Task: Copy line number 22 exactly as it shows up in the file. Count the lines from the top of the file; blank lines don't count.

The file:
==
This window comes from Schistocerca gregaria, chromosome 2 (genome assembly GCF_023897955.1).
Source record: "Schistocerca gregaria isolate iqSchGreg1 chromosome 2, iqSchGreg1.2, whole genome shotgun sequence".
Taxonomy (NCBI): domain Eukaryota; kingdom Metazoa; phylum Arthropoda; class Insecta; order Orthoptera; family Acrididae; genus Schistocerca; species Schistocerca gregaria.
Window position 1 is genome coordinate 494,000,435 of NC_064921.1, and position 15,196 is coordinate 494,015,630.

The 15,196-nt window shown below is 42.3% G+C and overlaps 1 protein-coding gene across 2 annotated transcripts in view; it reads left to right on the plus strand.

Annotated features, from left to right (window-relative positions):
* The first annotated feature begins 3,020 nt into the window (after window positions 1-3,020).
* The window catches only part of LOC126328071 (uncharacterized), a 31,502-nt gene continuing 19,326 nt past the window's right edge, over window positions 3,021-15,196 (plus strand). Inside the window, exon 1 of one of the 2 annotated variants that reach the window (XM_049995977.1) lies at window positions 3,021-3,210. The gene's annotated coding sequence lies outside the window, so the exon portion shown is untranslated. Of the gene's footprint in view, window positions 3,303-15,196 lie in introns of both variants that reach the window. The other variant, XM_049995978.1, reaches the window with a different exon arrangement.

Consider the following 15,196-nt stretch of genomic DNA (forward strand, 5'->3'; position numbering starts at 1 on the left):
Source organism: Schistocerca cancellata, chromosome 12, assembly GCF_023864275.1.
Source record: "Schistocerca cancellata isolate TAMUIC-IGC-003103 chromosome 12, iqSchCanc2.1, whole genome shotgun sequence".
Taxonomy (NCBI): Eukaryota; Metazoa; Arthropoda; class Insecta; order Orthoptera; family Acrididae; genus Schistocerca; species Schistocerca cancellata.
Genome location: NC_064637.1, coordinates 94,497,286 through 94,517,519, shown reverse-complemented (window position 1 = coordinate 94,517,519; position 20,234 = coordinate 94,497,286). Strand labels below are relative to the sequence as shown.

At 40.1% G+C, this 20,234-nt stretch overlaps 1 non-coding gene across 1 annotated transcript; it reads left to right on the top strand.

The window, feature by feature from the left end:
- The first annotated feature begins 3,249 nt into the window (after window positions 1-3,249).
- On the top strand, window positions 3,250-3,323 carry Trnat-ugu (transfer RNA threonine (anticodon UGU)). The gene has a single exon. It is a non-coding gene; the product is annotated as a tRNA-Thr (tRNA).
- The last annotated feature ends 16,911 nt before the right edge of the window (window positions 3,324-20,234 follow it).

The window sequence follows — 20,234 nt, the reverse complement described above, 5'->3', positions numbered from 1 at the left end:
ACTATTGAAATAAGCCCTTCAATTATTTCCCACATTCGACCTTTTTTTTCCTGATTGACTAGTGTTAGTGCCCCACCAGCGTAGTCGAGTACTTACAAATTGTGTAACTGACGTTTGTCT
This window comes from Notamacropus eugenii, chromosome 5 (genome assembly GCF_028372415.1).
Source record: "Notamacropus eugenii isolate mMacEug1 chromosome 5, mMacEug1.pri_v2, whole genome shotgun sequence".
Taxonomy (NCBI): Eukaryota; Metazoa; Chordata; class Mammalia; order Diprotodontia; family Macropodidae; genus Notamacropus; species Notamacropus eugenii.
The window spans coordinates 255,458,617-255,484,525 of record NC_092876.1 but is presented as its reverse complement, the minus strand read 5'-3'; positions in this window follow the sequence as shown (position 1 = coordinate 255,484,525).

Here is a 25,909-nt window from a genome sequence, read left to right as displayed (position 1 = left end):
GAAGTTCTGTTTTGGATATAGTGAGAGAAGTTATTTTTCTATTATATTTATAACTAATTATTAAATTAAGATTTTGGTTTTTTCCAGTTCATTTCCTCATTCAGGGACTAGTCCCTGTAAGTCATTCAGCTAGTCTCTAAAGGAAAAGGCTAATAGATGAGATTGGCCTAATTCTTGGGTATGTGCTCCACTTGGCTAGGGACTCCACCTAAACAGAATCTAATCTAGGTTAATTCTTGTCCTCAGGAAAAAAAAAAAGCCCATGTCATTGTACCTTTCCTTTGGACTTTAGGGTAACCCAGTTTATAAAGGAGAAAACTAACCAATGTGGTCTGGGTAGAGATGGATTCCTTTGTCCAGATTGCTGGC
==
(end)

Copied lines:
Source record: "Notamacropus eugenii isolate mMacEug1 chromosome 5, mMacEug1.pri_v2, whole genome shotgun sequence".